If you’re a business at the top of your industry, it’s almost inevitable that, at some point, something will go disastrously wrong. They might make millions of dollars every single day, but the world’s biggest businesses are all still made up of relatively normal people. Unfortunately, relatively normal people are all capable of doing silly things.
Even if you put every contingency plan in place, human error means that there is always a risk of scandal. This is just as true for the fast food industry as it is anywhere else. Maybe because food companies are in our consciousness every single day, their mishaps seem to hit home far harder than those of other industries. Prepare to roll your eyes and recoil in horror. These are the biggest fast food scandals of all time.
1. Chinese Meat
“Made in China” may have lost much of the stigma that was once attached to the label, but that doesn’t mean that everything always goes according to plan. In 2015, a meat smuggling ring was busted, after it was found that they were flogging frozen meat that dated back to the 1970s to several major fast food chains. In many cases, the meat had been frozen, thawed and refrozen again several times before it made it to the consumer.
2. Australian Pizza
Fast food companies are notorious for taking liberties with workers rights, but even by the industry’s low standards, a 2017 Australian case seemed ridiculous. It was found that several Pizza Hut franchises had been paying their workers significantly below the minimum wage, with some owed upwards of $12,000. Not to be beaten by the rivals, it also emerged that Domino’s had at the same time been illegally selling visas for $150,000 on the black market.
3. All the King’s Horses
The world has a funny relationship with horsemeat. In many places, it is considered a delicacy and treated just like beef, pork or chicken. The UK is not one of those places. Hence why, in 2013, the news that Burger King had been putting horse meat in their burgers was met with public outcry. This discovery followed years of denial, which ultimately made everyone even more angry.
4. Bottle Job
You could spend hours arguing whether there is any discernible difference between mineral and tap water, but the fact remains that you should expect to get what you read on the bottle. When it was discovered, therefore, in 1999 that Coca-Cola had been filling their “natural spring”, “Dasani” water bottles with nothing but purified tap water, punters were understandably miffed. The furor caused Dasani to withdraw entirely from the UK after only five weeks on shelves.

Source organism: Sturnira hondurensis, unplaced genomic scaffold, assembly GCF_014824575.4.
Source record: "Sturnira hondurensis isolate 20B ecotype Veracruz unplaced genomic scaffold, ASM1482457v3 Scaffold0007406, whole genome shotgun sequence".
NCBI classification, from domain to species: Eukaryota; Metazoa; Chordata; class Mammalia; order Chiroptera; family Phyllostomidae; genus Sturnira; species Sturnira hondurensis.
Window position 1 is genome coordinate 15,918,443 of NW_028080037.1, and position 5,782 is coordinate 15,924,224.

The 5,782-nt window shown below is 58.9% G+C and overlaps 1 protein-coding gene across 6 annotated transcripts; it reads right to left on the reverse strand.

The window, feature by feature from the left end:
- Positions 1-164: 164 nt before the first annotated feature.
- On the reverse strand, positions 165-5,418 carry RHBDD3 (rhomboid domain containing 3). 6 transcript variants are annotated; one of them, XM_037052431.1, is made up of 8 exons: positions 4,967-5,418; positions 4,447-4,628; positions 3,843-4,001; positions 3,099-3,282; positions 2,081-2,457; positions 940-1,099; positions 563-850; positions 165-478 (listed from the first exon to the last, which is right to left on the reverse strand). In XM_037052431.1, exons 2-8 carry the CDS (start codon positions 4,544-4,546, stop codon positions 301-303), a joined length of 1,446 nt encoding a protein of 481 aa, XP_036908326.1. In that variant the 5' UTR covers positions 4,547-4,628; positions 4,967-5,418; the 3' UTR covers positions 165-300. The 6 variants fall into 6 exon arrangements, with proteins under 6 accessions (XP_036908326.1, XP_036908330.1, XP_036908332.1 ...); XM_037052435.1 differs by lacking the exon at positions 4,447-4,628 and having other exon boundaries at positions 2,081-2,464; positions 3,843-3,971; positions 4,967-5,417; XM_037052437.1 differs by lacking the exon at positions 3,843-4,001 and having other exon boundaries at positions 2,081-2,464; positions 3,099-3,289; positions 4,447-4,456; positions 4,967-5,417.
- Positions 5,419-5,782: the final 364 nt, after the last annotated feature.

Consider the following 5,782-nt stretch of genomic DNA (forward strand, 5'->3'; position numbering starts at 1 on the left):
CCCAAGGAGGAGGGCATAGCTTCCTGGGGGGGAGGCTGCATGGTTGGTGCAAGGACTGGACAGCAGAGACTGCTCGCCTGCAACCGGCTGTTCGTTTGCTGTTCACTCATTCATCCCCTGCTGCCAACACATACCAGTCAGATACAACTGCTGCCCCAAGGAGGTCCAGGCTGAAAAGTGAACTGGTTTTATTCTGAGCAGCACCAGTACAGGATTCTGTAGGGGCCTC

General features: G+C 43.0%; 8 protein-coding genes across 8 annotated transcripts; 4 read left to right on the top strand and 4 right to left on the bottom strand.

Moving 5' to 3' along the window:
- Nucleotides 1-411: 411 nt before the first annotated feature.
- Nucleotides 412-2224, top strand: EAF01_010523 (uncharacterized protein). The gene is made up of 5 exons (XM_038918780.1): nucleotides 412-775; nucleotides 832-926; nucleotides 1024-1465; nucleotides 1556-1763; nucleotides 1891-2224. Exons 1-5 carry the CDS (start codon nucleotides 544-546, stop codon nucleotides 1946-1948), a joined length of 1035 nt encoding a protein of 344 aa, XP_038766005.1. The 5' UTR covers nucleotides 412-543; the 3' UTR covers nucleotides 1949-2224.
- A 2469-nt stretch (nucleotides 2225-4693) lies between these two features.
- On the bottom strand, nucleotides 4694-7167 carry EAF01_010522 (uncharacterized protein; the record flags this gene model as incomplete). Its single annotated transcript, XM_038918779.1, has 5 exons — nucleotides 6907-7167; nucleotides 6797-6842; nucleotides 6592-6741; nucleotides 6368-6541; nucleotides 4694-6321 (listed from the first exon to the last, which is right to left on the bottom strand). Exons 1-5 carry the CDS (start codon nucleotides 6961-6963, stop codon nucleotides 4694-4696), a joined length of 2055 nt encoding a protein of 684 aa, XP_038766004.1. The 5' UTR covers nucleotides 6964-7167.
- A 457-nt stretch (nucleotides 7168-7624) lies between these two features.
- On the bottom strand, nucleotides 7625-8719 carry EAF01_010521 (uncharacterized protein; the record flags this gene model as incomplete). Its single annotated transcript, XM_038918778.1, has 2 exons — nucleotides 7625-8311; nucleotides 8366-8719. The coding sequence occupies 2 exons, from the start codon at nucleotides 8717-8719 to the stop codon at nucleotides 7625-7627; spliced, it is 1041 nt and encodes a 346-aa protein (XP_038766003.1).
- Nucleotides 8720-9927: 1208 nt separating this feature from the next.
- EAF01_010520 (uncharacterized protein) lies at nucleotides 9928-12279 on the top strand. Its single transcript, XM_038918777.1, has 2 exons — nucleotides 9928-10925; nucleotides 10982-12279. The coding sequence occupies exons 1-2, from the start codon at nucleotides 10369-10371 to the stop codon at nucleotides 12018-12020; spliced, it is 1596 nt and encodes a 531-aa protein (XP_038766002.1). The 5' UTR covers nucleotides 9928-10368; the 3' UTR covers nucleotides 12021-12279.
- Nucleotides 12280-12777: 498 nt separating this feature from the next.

5. Krispy Kreme Khaos
When you’re name already has two K’s in it, it might not be a great idea to create an entire advertising campaign that adds an extra one into the mix. Krispy Kreme didn’t get this memo. It didn’t take long for people to realise that 2015’s “Krispy Kreme Klub” initiative shared an unfortunate acronym with one of the world’s most notorious and racist white supremacist groups.
6. Black Soft Drinks Matter
Nothing gets the internet more annoyed than when a major company tries to capitalise on a popular social movement purely for profit. That didn’t stop Pepsi from giving it a go anyway in 2017. Recreating the Black Lives matter protests was always going to be risky, but then suggesting that American race relations could be solved by Kendall Jenner and a can of soft drink was just ridiculous. No wonder people were annoyed.
7. Hero to Zero
There’s nothing worse for a franchise than finding out that the personality you have based your entire advertising model around for 15 years is actually a criminal. That’s exactly what happened to Subway in 2015, when it was discovered that spokesperson and legendary brand ambassador Jared Fogle had been convicted of possessing indecent images of children and have sex with a minor. Not someone you want to see on a billboard, holding your sandwiches.
Even if you’re ultra careful as a business, scandal can strike you down. At the end of the day, all you can do is pray, and keep a PR crisis team well paid at all times. You never know when they might be needed.